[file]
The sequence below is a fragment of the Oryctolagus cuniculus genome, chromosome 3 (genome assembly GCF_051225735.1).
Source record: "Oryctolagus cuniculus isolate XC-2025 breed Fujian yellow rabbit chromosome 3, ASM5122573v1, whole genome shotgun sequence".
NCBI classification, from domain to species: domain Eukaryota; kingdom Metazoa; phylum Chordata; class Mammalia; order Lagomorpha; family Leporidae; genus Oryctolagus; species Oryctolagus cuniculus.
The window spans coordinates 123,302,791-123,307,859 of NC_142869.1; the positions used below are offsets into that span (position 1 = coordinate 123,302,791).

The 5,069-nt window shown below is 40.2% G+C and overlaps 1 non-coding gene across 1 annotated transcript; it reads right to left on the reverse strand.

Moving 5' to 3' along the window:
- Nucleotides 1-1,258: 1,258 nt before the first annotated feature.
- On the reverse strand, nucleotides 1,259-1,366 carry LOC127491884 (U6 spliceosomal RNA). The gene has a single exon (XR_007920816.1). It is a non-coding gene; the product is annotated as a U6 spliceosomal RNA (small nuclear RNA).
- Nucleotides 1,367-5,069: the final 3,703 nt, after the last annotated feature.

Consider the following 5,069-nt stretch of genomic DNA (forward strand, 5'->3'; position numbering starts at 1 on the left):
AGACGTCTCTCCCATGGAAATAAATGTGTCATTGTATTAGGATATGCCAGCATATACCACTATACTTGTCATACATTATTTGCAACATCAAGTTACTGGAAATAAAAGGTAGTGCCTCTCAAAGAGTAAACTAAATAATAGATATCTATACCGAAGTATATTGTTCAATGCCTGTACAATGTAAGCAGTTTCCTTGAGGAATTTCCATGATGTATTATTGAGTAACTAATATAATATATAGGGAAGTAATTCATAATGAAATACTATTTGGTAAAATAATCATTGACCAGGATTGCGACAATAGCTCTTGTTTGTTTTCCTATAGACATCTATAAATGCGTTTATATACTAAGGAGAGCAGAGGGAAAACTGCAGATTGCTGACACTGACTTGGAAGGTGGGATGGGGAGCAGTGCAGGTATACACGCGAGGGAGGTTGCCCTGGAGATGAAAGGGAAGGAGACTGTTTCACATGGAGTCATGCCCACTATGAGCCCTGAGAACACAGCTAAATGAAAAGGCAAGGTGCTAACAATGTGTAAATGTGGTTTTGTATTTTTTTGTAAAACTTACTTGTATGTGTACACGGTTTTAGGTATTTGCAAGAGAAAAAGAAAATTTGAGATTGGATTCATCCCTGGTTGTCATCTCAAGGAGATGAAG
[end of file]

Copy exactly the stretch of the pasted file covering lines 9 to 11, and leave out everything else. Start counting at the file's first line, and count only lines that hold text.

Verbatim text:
- Nucleotides 1,367-5,069: the final 3,703 nt, after the last annotated feature.

Consider the following 5,069-nt stretch of genomic DNA (forward strand, 5'->3'; position numbering starts at 1 on the left):
AGACGTCTCTCCCATGGAAATAAATGTGTCATTGTATTAGGATATGCCAGCATATACCACTATACTTGTCATACATTATTTGCAACATCAAGTTACTGGAAATAAAAGGTAGTGCCTCTCAAAGAGTAAACTAAATAATAGATATCTATACCGAAGTATATTGTTCAATGCCTGTACAATGTAAGCAGTTTCCTTGAGGAATTTCCATGATGTATTATTGAGTAACTAATATAATATATAGGGAAGTAATTCATAATGAAATACTATTTGGTAAAATAATCATTGACCAGGATTGCGACAATAGCTCTTGTTTGTTTTCCTATAGACATCTATAAATGCGTTTATATACTAAGGAGAGCAGAGGGAAAACTGCAGATTGCTGACACTGACTTGGAAGGTGGGATGGGGAGCAGTGCAGGTATACACGCGAGGGAGGTTGCCCTGGAGATGAAAGGGAAGGAGACTGTTTCACATGGAGTCATGCCCACTATGAGCCCTGAGAACACAGCTAAATGAAAAGGCAAGGTGCTAACAATGTGTAAATGTGGTTTTGTATTTTTTTGTAAAACTTACTTGTATGTGTACACGGTTTTAGGTATTTGCAAGAGAAAAAGAAAATTTGAGATTGGATTCATCCCTGGTTGTCATCTCAAGGAGATGAAG